Friday, November 9, 2007

Research: Like Salt To Mashed Potatoes, Part 8

Do I really want to write about this subject?

For my last post on the subject of RESEARCH I want us to consider what NOT to research. Some authors are tempted to write what’s popular, or what seems to be selling regardless of whether we read that genre or subject matter, like it, or even know anything about it. That’s a mistake on more than one level. What’s popular changes faster than our bed sheets, so by the time we get it written, revised, polished, and ready to send out to publishers or agents, it isn’t popular any more. Might even be very UN-popular. (I can’t tell you how many authors said they scrapped story lines involving New York City after 9/11.)

Second, if we don’t enjoy writing about a subject, our passion won’t come through, and readers will be nodding off by the end of chapter one. The advice to “write what you know” is given by seasoned authors for a reason. Besides that, if we don’t know the subject OR aren’t sure we’ll enjoy writing about it, we certainly won’t want to research it. Mathematics bores me silly, so no way would I attempt to write a book about a math teacher, CPA, or rocket scientist. I DO enjoy watching cop shows on television, researching investigative procedures on the Internet or in print, or taking classes, like a Basic Death Investigation (not for the faint of heart or weak of stomach, but fascinating nonetheless.)

For my second series, my research is fairly easy. My hubby is restoring a ’57 Chevy and we belong to an antique car club so I can get all the answers I need for that one. And I enjoy researching it.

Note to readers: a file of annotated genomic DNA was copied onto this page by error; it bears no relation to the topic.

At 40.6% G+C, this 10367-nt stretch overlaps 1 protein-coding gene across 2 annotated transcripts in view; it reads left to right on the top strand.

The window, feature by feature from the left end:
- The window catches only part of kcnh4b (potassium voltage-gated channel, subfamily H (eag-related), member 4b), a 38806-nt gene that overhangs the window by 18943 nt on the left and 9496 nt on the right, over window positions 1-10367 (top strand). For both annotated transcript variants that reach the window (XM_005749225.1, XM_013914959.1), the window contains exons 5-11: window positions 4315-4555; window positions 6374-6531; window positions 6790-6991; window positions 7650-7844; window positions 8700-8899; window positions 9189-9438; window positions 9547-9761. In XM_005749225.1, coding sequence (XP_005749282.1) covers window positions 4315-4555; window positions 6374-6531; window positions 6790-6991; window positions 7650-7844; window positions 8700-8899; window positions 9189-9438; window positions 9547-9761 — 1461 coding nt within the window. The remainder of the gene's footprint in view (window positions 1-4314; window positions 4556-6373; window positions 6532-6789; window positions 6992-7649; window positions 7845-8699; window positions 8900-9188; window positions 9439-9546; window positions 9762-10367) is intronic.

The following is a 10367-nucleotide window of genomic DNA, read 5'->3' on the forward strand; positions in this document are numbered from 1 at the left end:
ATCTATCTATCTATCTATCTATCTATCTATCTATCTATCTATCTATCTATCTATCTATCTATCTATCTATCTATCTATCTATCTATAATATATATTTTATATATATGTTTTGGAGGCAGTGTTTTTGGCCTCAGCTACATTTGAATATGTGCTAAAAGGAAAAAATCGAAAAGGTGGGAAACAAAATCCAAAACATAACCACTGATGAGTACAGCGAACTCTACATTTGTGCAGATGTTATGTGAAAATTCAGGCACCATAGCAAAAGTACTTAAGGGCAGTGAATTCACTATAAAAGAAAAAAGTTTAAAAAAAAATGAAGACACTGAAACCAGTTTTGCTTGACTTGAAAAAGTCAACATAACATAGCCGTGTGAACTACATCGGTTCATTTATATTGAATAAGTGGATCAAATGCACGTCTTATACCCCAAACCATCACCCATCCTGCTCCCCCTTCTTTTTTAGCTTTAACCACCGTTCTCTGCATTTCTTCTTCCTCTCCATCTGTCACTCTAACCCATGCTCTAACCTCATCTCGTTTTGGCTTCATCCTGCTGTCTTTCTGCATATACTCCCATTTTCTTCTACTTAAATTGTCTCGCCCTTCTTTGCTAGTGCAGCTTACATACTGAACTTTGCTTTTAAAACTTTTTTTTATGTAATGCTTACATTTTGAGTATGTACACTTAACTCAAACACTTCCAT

Ask yourself: what are my interests? Canoeing, knitting, sword fighting, playing jacks, hang gliding? What do I most like to read about? What subject would I most likely take if I were going to college or beginning a new career?

We shouldn’t shoot ourselves in the writing hand by choosing a subject we aren’t the least bit interested in. But remember, there is really no excuse for sloppy writing or researching these days with so much information available from so many different sources. All we have to do is dig.

SUGGESTION: Make a list of at least five subjects you aren’t expert on but would enjoy learning more about. And writing about. Make a list of five subjects that bore you silly, that you wouldn’t consider reading about much less writing about. Print the lists out and put them in your research folder. Choose one of the items you enjoyed researching during this class and get to work on it. Short story, article, full novel, whatever you feel up to. If you need more inspiration and you found pictures while researching, post them on your storyboard. And have fun.

What’s a story board? It’s a great place to tack pictures of the areas we’re writing about, research articles that inspired us, and index cards with chapter numbers and a sentence or two about each chapter, to let us see where we are in the story line and how it flows. Story boards can be cork bulletin boards, or those neat fold-up poster boards that salesmen carry around, or in my case, an antique metal board that came from the office of a molasses company. I use magnets and clips to keep inspiration nearby.

Okey dokey, that's the last of my postings on research. If you have any questions, feel free to post them in the comments area. Or contact me privately. Hope you enjoyed it. For me research is a lot of fun. And sometimes you get to shoot at things or blow them up.

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